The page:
Water Lilies (or Nymphéas) is a series of approximately 250 oil paintings by French Impressionist Claude Monet (1840–1926). The paintings depict Monet’s flower garden at his home in Giverny, and were the main focus of Monet’s artistic production during the last thirty years of his life. Many of the works were painted while Monet suffered from cataracts.
Facts About Water Lilies
WATER LILIES IS NOT ONE PAINTING BY MONET.
The title Water Lilies refers to a series by the father of French Impressionism. Over the course of the series, Monet painted countless individual water lilies in around 250 oil paintings.
BEFORE HE PAINTED WATER LILIES, MONET PLANTED THEM.
The beauty of the French village Giverny struck Monet when he passed through on a train. The artist was so inspired that in 1883 he rented a house there; it would become his home in 1890 (which was as soon as he could afford it).
When he wasn’t painting the plant life on his property, Monet was remodeling its landscapes and gardens to better inspire his work, or as he put it, “I’m good for nothing except painting and gardening.” Basically, he created the perfect place for quiet reflection, then spent the rest of his days capturing it in oils.
THERE WOULD BE NO WATER LILIES IF MONET HAD OBEYED THE CITY COUNCIL.
The ambitious painter imported water lilies for his Giverny garden from Egypt and South America, which drew the ire of local authorities. The council demanded he uproot the plants before they poisoned the area’s water, but (thankfully) Monet ignored them.
THESE PAINTINGS WERE THE FOCUS OF MONET’S LATER LIFE.
Commenting on what he called his “water landscapes,” Monet once declared, “One instant, one aspect of nature contains it all.” No wonder he dedicated much of the last 30 years of his life to painting them, forging on even when cataracts began threatening his vision in 1912.
MONET’S JAPANESE FOOTBRIDGE IS THE FOCUS IN 17 PAINTINGS.
In 1899, Monet completed setting the scene of his pond, despite his neighbors’ protests. Across it, he built a quaint Japanese-style bridge. Monet was apparently quite pleased with how it turned out, as he painted the structure 17 times that very year, with each painting reflecting changes in lighting and weather conditions.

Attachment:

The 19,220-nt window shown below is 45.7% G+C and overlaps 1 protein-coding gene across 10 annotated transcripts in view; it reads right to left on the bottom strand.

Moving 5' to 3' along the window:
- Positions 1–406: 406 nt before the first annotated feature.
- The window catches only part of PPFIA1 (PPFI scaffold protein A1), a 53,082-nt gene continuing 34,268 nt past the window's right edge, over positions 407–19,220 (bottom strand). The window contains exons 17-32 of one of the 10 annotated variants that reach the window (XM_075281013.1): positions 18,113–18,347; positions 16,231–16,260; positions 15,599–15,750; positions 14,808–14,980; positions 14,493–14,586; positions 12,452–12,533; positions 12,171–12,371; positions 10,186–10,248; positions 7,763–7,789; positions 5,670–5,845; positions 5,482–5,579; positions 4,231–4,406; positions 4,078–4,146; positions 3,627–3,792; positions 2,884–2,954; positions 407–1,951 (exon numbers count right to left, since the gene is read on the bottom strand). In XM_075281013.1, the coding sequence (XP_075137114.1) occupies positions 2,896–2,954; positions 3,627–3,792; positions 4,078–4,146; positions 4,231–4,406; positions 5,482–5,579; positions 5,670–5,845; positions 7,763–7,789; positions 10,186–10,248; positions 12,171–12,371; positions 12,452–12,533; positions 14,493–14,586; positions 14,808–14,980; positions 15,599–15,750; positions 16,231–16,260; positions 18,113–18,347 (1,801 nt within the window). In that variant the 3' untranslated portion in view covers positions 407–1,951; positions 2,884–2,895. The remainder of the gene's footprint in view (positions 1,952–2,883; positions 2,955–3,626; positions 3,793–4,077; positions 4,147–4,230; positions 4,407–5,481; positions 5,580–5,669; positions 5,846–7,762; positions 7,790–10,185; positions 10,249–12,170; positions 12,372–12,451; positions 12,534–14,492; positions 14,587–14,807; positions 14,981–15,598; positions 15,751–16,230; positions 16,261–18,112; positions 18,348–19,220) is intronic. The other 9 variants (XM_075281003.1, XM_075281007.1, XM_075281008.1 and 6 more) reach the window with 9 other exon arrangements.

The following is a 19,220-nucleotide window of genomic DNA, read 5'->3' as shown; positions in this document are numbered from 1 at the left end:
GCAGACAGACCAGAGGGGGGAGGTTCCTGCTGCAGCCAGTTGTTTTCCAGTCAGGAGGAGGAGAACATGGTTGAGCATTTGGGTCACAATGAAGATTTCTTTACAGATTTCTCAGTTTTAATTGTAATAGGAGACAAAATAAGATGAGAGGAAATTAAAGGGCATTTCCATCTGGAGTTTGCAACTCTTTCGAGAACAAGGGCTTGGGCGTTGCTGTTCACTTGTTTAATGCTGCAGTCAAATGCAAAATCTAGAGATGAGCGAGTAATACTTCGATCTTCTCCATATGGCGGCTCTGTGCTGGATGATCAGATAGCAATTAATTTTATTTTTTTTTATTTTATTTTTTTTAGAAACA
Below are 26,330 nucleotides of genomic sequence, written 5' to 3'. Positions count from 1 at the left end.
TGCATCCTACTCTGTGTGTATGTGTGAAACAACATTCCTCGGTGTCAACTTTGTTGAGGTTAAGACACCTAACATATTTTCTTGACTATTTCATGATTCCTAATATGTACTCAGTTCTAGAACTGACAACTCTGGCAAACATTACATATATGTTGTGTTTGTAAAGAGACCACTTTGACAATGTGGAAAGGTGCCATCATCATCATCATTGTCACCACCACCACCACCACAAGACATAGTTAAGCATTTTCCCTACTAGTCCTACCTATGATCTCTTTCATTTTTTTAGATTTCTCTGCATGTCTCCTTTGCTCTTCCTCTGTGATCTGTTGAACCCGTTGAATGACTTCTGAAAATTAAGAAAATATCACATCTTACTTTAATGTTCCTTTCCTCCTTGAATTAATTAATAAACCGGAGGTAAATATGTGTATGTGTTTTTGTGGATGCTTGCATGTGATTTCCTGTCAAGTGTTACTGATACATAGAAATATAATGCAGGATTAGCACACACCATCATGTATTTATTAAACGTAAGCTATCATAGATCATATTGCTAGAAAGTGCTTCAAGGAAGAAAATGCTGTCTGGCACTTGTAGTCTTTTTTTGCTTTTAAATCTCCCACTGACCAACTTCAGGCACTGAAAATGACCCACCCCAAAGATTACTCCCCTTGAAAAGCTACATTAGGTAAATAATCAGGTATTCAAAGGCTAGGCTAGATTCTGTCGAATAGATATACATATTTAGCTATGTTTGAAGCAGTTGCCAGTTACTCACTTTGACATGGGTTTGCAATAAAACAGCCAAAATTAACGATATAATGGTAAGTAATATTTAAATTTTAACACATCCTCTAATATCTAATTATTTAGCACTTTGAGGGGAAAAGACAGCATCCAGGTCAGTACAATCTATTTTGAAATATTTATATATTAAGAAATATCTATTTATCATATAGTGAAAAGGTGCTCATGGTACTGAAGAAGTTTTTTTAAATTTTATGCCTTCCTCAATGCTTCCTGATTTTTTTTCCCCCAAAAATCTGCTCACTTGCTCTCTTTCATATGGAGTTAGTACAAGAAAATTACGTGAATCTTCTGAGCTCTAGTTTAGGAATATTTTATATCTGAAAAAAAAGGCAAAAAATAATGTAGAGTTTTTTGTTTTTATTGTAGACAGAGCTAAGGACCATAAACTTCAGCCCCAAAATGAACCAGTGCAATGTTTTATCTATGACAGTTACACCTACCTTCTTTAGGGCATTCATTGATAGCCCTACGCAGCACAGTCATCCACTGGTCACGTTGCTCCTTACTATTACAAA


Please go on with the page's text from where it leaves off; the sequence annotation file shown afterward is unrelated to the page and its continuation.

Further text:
MONET’S WATER LILIES EARNED SCORN IN HIS LIFETIME.
Critics called the Impressionist paintings messy and suggested the works were less about a creative vision than Monet’s blurred vision. As his eyes were failing, critics sneered at Monet’s color palette and his argument that his depiction of flora, water, and light was an artistic choice, spurring an initial disdain of Monet’s now-revered series.
THE RISE OF ABSTRACT EXPRESSIONISM RESURRECTED INTEREST IN WATER LILIES.
For 20 years following Monet’s death in 1926, his Water Lilies series was largely ignored, with many paintings sitting forgotten in his Giverny studio. But in the 1950s, curators rediscovered Monet, crediting him with paving the path to the fashionable art of the day. By 1955, the Museum of Modern Art had purchased their first Monet from this series, and it quickly became one of the famed museum’s most popular holdings.
SOME WATER LILIES WERE LOST TO FIRE.
In 1958, a terrible fire broke out at MoMA. While many paintings were saved, including Georges-Pierre Seurat’s A Sunday on La Grande Jatte —1884, six were damaged. Two of these were recently acquired Water Lilies works. The loss devastated art lovers, who sent sympathy letters to the museum. In 1959 MoMA got another crack at owning part of the series when it acquired a massive Water Lilies triptych.
OTHERS WERE LOST TO MONET’S FRUSTRATION.
Sometimes the painter’s passion turned violent. In 1908, Monet destroyed 15 of his Water Lilies right before they were to be exhibited at the Durand-Ruel gallery in Paris. Apparently, the artist was so unhappy with the paintings that he decided to ruin them rather than have the work go on public display.
MONET BECAME A PERFECTIONIST ABOUT HIS PAINTINGS NEAR THE END OF HIS LIFE.
Considering how cruel his critics were, it’s little wonder that in his later years Monet became incredibly selective about which paintings he would sign and attempt to sell. Just four paintings made the grade in 1919. One of those lucky few can now be seen on display at The Metropolitan Museum of Art in New York.
WATER LILIES BECAME INCREASINGLY FOCUSED ON THE SURFACE OF THE WATER.
Over the years spent painting his beloved aquatic garden, Monet moved closer and closer to it. The edges of his pond moved to the edges of the frame and beyond until he had cut out the horizon altogether. From there, his works became a study of water and how it reflects light and the world above it.
MONET CELEBRATED THE END OF WORLD WAR I BY GIVING FRANCE WATER LILIES.
On the day after Armistice Day in 1918, Monet promised his homeland a “monument to peace” in the form of massive water lily paintings.
IN PARIS, YOU CAN SEE WATER LILIES AS MONET INTENDED.
In exchange for some of Monet’s grandest works, the nation honored him by displaying these at the Musée de l’Orangerie, just as he dreamed. Two specially made oval exhibition rooms were built to house his massive Water Lilies, creating a complete panorama of the painter’s favorite views.